Pleated leather midi-skirt fro ASOS, mine is almost identical

Pleated leather midi-skirt fro ASOS, mine is almost identical

There are many lists of ‘must haves’ a.k.a. basic wardrobe lists floating around the internet and almost every book about style has such list.

Usually they look like this:

Your typical basic wardrobe

Your typical basic wardrobe

But problem with all those lists is that they are useless for most of women. Useful list should correspond to climate, lifestyle, body shape, coloring and personal preferences. Not the case if it’s not personified.

Black pencil skirt? For a mom sitting at home with her toddler? Really? )))

Trench coat? In Thailand? Funny.

LBD? For woman with very soft and warm coloring? It will make her look like an ER patient.

I could go on and on and on… Possibilities why any item from those lists could be irrelevant are endless.

I think that if you want a list of basics more effective approach is to identify where and how you spend your time, situations which regularly occur in your life, identify functional and social requirements to your clothes and then choose your basics in accordance with your coloring and body shape. Yes, they should be more classic cut, they should be neutral and have minimum amount of embellishments, but it’s still a lot of possibilities.

As you may know from other sources, there are three main pairs of characteristics that define coloring:

  • warm/cool
  • light/dark
  • soft(muted)/bright(clear).

There are several color analyses systems: 4-seasonal, BFAS, directional, 12-seasonal, 16-seasonal, but they all built on top of these three pairs. And if you have time and spare money you can go through draping with a consultant and get your color palette, but if you don’t then you can just follow your natural colors and buy clothes with approximately the same color temperature, saturation and level of contrast. The little trick I learnt over years is to look at my face without looking at the garment I’m trying: if I start to look tired, or there are odd shadows or lips look pale or jaw line looks less defined or anything else is off then it’s definitely a wrong shade for me.

For body shape recommendations I like ones from Trinny and Susanna (they are detailed and cover not only basic types like hourglass or apple, but a lot of specifics). Of cause they doesn’t cover every possibility, but they are a good start.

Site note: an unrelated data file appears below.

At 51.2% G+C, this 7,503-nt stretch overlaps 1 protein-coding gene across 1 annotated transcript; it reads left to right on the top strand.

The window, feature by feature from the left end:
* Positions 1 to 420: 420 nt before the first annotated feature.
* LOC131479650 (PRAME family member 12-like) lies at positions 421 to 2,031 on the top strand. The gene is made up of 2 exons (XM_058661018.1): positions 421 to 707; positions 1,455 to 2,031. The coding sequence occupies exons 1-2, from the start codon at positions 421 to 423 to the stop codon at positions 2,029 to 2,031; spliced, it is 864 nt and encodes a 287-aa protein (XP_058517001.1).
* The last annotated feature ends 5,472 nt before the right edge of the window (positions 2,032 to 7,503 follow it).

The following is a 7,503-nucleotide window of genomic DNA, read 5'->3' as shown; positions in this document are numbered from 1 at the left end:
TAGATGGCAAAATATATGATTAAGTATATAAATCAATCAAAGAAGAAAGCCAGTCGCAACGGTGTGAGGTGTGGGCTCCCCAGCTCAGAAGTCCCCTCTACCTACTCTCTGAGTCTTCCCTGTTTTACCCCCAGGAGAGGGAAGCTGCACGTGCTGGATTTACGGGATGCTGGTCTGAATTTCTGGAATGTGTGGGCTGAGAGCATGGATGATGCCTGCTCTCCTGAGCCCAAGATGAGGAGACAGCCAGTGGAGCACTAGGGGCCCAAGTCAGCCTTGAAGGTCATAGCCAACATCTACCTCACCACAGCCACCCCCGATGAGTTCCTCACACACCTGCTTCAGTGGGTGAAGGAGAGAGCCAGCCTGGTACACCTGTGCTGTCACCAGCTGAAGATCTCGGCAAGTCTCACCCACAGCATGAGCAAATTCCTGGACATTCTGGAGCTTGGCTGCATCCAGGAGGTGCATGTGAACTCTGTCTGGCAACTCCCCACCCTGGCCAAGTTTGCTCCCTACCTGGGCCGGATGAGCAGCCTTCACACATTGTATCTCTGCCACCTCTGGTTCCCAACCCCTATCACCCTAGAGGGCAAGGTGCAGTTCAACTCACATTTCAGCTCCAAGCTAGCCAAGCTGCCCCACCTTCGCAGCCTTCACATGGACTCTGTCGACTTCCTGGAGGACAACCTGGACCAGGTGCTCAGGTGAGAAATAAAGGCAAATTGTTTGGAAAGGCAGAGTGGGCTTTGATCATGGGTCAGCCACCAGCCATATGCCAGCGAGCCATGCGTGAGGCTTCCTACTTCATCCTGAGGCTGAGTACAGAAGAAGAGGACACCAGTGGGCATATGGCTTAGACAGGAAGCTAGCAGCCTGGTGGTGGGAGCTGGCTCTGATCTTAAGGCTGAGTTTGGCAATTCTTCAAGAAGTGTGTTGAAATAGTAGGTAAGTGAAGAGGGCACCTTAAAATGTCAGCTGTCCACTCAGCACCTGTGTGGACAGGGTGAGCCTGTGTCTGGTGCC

Basic wardrobe should be re-evaluated after any significant life change: e. g. when I changed my job (in the office, struggling to balance software development with managerial tasks) to my current job (remote worker, working from home and people I’m managing and my manager are in the different countries), there was a big change: I wear jumpers now! and I don’t need elements of power dressing.  While the second is obvious, first needs to be explained (I think that is a good example how local specific plays important role in what to wear). Actually it’s simple: in Ukraine offices in winter usually either too cold, or too warm (because as a rule in my country many buildings share the same heating system it’s almost impossible to fine tune the temperature and even when a building has it’s own heating system, owners always try to increase the temperature, so they can charge renters more for heating). So in my old office it was like 25-26C (77-79F) in winter and I was wearing lightweight blouses and tops (so for colder days I needed warm cardigans or jackets under winter coats). Now I don’t have this problem and I wear jumpers again, because smaller number of layers is more comfortable, I like when it’s two layers, but three or four are too much, I feel dressed in a cabbage costume.

Sometimes changes are much more dramatic (consider having a child and becoming full time mom after an office with a very strict dress code or moving from Anchorage to Miami).

So how it looks on practice.